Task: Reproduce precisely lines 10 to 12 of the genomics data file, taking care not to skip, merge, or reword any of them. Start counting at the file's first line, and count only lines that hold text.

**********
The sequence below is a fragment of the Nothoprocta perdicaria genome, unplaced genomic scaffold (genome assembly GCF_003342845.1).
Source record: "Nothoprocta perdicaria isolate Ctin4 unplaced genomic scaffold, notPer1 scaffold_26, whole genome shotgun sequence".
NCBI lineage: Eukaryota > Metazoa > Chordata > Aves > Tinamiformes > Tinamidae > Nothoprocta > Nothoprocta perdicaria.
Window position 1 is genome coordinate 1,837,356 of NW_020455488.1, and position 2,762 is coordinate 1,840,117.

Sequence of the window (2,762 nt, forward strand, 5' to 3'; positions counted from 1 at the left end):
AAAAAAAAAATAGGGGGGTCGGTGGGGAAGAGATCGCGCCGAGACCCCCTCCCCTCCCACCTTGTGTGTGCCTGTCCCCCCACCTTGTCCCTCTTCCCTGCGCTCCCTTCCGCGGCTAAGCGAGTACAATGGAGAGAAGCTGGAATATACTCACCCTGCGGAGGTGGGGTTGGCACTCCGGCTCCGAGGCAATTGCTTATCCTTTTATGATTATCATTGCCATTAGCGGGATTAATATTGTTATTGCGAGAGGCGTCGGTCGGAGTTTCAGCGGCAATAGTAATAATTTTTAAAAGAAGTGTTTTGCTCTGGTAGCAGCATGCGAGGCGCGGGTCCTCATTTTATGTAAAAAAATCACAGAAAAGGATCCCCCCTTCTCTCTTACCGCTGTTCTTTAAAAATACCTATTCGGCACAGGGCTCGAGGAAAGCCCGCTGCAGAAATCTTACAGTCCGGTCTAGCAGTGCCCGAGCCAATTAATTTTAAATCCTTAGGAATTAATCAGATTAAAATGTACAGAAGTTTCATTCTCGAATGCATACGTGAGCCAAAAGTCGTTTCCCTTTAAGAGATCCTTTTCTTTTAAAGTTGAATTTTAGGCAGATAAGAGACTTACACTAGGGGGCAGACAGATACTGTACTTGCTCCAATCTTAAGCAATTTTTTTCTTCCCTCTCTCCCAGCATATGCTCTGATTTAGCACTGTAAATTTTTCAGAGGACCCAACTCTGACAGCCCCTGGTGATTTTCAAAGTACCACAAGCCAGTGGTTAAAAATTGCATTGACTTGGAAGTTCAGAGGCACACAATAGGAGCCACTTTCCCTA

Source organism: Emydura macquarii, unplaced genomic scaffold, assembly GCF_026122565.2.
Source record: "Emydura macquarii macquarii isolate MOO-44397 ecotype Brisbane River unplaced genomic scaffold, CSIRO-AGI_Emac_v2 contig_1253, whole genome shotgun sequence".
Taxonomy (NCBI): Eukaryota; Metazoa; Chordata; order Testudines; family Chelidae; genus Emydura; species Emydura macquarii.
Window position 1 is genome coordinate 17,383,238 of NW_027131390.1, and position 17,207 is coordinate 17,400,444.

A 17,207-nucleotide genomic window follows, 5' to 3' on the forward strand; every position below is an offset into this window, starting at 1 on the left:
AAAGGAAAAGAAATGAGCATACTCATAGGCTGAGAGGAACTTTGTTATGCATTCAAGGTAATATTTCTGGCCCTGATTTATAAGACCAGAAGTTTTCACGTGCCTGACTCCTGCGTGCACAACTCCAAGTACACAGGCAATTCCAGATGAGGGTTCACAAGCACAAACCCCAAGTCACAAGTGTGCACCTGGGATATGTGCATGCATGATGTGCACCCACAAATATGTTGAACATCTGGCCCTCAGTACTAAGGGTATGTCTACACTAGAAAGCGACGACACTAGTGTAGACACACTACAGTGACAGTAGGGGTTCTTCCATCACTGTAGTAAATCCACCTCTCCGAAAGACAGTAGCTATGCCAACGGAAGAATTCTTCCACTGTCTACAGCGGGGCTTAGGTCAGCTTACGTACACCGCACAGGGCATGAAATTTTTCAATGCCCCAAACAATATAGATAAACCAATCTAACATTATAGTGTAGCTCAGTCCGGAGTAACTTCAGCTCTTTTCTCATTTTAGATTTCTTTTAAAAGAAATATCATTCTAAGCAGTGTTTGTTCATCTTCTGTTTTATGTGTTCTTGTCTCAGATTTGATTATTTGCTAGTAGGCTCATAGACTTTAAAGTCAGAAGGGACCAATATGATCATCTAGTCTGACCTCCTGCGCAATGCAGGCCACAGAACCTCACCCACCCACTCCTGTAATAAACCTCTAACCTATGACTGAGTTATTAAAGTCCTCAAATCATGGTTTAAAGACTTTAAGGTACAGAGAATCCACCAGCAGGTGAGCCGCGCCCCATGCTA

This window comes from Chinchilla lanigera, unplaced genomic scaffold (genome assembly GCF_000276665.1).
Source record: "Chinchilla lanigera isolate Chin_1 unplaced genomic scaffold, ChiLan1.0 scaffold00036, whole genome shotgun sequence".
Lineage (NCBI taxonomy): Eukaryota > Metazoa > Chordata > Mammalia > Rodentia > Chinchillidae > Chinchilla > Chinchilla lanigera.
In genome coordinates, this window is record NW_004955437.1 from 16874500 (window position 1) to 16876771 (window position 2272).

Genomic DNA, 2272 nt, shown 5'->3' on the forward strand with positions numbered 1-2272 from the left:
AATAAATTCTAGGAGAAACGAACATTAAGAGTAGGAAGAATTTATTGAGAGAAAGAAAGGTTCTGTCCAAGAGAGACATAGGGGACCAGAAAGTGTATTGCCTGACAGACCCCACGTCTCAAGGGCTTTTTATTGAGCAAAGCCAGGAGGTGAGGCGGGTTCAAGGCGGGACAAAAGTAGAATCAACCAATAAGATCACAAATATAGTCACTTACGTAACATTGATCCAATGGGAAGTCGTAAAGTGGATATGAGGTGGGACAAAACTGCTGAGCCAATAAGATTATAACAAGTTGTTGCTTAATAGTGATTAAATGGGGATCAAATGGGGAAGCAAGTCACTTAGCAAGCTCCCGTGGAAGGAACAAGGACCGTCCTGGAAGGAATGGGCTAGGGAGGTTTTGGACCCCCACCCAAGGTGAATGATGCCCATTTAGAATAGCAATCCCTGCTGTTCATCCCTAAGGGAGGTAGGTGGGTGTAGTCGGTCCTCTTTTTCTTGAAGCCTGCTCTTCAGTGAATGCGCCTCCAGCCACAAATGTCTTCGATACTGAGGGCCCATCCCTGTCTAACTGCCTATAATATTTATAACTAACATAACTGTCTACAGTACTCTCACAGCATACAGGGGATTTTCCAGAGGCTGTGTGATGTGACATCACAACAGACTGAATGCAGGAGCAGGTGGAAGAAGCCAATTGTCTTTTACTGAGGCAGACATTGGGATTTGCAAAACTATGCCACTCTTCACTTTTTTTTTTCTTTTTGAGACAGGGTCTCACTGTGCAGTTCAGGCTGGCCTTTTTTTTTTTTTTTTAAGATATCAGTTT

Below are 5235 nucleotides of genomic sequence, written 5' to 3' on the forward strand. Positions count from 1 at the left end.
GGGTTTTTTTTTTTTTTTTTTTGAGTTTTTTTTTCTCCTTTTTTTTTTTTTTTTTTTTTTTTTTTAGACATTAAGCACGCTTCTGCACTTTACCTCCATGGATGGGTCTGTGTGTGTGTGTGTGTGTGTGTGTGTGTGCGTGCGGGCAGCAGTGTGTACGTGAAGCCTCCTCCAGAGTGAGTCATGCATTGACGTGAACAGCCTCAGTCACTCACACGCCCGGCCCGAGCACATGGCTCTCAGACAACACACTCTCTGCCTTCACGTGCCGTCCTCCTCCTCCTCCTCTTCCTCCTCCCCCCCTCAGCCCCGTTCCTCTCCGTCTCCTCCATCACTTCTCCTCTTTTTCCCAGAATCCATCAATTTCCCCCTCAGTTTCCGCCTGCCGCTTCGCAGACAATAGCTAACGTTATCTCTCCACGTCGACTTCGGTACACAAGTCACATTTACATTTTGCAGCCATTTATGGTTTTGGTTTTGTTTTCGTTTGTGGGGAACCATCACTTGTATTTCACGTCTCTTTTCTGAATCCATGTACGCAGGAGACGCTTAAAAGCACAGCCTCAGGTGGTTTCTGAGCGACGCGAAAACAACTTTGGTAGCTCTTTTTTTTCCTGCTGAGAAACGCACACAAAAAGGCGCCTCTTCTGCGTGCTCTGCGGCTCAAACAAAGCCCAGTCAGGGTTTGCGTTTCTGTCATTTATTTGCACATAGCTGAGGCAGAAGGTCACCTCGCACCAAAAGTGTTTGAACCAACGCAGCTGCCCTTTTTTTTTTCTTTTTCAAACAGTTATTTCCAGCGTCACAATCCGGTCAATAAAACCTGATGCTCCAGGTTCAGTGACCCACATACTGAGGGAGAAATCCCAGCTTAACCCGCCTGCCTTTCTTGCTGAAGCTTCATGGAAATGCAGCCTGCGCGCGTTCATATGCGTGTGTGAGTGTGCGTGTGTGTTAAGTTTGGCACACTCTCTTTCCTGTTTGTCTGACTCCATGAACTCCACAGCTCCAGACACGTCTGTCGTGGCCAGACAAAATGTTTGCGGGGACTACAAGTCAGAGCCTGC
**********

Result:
Window position 1 is genome coordinate 17,383,238 of NW_027131390.1, and position 17,207 is coordinate 17,400,444.

A 17,207-nucleotide genomic window follows, 5' to 3' on the forward strand; every position below is an offset into this window, starting at 1 on the left:
AAAGGAAAAGAAATGAGCATACTCATAGGCTGAGAGGAACTTTGTTATGCATTCAAGGTAATATTTCTGGCCCTGATTTATAAGACCAGAAGTTTTCACGTGCCTGACTCCTGCGTGCACAACTCCAAGTACACAGGCAATTCCAGATGAGGGTTCACAAGCACAAACCCCAAGTCACAAGTGTGCACCTGGGATATGTGCATGCATGATGTGCACCCACAAATATGTTGAACATCTGGCCCTCAGTACTAAGGGTATGTCTACACTAGAAAGCGACGACACTAGTGTAGACACACTACAGTGACAGTAGGGGTTCTTCCATCACTGTAGTAAATCCACCTCTCCGAAAGACAGTAGCTATGCCAACGGAAGAATTCTTCCACTGTCTACAGCGGGGCTTAGGTCAGCTTACGTACACCGCACAGGGCATGAAATTTTTCAATGCCCCAAACAATATAGATAAACCAATCTAACATTATAGTGTAGCTCAGTCCGGAGTAACTTCAGCTCTTTTCTCATTTTAGATTTCTTTTAAAAGAAATATCATTCTAAGCAGTGTTTGTTCATCTTCTGTTTTATGTGTTCTTGTCTCAGATTTGATTATTTGCTAGTAGGCTCATAGACTTTAAAGTCAGAAGGGACCAATATGATCATCTAGTCTGACCTCCTGCGCAATGCAGGCCACAGAACCTCACCCACCCACTCCTGTAATAAACCTCTAACCTATGACTGAGTTATTAAAGTCCTCAAATCATGGTTTAAAGACTTTAAGGTACAGAGAATCCACCAGCAGGTGAGCCGCGCCCCATGCTA